Catching the train
With our freshly minted rail passes in our hands and fortfied with a most exquisite breakfast, we went against the flow of office workers to Shinjuku station this morning. It’s a route we’ve taken countless times before on previous visits and as we walk, all the details come flooding back.
We have plenty of time to catch our train. We’d left in good time, unsure of how easily we’d find the platform and so on, but there’s never a problem finding something to do, is there? When I’m in Japan, my first thought is to look for the rubber stamp. I showed a previous stamp to the chap in the Information Centre and he nodded and said “East Exit Ticket Office” - so we hot footed it from the South Exit, where we stood, to the other side of the station. I had to ask again before being directed to a corner of the ticket office where a stand was set up with all the paraphernalia, just as it always is.
Juggling book and bag and camera, I had three goes before getting a satisfactory one - so I have one for my travel journal, one for my Tokyo book and another one for …who knows?
A good start and we were still in plenty of time for the train too.
Just as in Switzerland, one stands by the mark on the platform that correlates with the seat booking in your hand and the train will come to a standstill with the door perfectly placed to simply step insde.
Which is exactly what happened!
I’ll write more about travelling by train in Japan later, but suffice to say for now that we spent the next two and a half hours whizzing through first the Toyko suburbs and then up into the hills of the central area of Honshu. As we went a little higher, the blossom was still out and the scenery was simply lovely.
Before long, the hills turned into mountains and then there appeared to be snow on the top of some of them. It was a warm, hazy day; not crystal clear but it’d do.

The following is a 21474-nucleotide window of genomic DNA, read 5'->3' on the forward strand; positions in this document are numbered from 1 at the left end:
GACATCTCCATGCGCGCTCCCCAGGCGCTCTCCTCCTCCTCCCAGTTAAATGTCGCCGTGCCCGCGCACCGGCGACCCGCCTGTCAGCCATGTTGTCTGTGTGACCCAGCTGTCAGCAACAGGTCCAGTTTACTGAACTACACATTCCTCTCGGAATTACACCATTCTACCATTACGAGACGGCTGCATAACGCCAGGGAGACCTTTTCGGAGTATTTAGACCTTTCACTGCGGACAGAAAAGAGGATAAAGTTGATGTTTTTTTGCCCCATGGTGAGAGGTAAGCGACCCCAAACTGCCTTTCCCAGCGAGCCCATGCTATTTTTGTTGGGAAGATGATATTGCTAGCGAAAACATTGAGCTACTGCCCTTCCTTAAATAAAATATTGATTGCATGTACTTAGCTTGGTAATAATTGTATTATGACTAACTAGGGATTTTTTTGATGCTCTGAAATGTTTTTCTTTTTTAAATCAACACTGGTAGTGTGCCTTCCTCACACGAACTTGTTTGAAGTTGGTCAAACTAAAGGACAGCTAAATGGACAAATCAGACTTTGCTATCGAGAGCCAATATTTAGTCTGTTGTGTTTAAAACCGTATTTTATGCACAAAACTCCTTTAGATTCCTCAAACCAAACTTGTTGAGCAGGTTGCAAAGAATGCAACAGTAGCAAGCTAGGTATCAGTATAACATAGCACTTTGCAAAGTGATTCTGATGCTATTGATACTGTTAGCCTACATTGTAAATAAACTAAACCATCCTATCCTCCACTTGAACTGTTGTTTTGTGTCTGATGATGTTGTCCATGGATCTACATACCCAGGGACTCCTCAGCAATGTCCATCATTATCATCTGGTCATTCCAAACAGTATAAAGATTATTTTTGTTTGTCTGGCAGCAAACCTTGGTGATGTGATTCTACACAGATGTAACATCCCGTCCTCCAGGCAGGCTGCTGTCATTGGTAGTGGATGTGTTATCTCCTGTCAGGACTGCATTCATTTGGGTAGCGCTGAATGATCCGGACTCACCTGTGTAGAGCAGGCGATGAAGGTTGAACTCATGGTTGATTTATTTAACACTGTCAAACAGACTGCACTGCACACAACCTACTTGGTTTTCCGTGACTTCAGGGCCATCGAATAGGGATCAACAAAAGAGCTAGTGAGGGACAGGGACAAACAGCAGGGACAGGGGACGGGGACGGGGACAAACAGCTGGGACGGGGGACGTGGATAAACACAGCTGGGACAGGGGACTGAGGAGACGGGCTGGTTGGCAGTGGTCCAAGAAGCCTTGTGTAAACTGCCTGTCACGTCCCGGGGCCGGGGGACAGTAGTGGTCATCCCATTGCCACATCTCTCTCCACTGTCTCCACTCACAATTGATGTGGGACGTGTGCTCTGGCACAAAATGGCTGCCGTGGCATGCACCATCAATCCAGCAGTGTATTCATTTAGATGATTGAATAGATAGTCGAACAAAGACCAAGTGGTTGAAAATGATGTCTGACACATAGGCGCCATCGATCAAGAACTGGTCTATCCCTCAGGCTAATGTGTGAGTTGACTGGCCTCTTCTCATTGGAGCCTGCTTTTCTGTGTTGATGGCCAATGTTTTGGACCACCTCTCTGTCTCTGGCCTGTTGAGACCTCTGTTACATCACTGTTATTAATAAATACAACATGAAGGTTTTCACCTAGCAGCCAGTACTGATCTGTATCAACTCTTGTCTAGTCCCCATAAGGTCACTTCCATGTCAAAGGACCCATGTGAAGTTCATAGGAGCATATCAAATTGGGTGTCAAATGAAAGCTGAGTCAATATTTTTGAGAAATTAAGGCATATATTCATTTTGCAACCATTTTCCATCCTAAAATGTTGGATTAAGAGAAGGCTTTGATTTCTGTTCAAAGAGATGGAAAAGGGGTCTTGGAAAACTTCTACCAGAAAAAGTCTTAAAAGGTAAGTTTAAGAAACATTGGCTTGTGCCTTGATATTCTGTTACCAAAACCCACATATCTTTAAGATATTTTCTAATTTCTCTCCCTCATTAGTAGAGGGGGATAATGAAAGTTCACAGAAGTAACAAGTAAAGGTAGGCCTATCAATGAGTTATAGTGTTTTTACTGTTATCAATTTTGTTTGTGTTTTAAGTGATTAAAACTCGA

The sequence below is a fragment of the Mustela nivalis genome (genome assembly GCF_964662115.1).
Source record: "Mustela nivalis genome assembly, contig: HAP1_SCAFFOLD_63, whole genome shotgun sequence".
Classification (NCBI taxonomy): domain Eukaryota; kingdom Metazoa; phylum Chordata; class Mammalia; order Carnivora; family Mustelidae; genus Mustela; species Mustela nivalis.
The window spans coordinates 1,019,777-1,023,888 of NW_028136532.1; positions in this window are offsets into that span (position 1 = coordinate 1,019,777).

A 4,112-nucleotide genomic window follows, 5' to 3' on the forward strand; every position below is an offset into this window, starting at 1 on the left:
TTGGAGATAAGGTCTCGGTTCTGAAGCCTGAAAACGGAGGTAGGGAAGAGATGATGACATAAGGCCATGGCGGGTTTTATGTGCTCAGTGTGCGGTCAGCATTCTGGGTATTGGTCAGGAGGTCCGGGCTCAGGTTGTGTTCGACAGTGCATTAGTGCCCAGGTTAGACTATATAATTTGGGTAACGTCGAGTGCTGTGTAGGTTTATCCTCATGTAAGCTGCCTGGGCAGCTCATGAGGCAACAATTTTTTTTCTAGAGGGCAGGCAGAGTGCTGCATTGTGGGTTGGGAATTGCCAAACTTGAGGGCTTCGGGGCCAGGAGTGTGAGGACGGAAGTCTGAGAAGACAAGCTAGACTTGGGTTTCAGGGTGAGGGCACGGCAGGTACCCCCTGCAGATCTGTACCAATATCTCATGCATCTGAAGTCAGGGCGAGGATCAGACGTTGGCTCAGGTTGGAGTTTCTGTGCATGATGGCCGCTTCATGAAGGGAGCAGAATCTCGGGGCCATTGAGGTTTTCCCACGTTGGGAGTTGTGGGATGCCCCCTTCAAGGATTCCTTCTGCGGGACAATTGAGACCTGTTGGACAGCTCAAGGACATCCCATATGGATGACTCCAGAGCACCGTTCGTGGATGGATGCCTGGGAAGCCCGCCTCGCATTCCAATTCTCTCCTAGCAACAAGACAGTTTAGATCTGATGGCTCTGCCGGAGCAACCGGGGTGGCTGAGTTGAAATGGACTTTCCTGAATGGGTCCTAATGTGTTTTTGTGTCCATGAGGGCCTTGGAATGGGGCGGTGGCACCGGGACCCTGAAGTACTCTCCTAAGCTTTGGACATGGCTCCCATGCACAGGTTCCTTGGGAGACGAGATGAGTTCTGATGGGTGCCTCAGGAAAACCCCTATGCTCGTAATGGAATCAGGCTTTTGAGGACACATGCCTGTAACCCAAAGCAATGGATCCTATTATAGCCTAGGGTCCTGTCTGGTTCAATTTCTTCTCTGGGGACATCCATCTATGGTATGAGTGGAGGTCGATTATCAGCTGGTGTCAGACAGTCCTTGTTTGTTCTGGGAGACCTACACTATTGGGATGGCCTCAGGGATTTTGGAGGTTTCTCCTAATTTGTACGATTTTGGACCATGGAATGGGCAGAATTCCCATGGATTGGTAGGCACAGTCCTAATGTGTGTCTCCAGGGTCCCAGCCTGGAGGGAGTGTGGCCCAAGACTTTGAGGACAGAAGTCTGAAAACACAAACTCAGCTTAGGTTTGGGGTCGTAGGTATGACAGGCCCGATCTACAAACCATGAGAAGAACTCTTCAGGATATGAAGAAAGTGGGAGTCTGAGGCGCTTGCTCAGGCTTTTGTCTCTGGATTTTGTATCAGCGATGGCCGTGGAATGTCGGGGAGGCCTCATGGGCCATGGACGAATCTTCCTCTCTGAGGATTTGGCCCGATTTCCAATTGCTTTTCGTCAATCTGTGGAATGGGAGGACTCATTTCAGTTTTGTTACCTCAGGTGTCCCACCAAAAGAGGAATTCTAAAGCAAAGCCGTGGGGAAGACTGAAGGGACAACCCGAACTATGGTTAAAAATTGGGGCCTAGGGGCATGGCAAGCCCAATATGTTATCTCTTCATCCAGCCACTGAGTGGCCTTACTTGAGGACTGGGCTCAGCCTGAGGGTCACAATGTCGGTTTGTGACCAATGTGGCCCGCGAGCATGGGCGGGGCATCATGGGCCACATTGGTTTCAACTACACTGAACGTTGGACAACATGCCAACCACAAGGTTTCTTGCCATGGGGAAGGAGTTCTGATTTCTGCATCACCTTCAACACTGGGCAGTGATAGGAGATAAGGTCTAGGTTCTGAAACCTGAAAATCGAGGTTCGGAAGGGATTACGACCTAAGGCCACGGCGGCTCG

Our stop - and the terminus of this train - was Matsumoto. Whilst my Hero went off to sort out our tickets for tomorrow, I went in search of the rubber stamp station!
I caught up with him at the ticket counter, though found a distration of an altogether more interesting nature hanging in the window.
Hundreds of small origami shapes, cascading on strings as part of their show window display. I pointed them out to the young woman organising our tickets and admired the precision, at which she made a small bow as if to acknowledge responsibility.
Perhaps it was that which secured us a small gift from the railway company, “A small snack for you” she said..
Our guidebook said it was about a fifteen minute walk to the castle, but that there would be no sight of it until we were virtually inside. So we set off following signs through this fairly empty town centre.
We’d not gone very far when the signs ran out, but we stumbled upon this rather spectacular temple complex, so for now, all ok.
We’d both remembered that part of the route took us along the riverside and over the bridge, so we continued on our way, enjoying the warm air.
But of course, there came a point when we were stumped. Not being able to see the castle didn’t help. Fortunately, two gentlemen were on hand with not only a clear pointed direction but also a map for us to take away. I can’t say enough about how helpful people are here - there really is no language barrier when it comes to recognising where someone could use a little help. Hopefully too, that also works where expressing appreciation is concerned.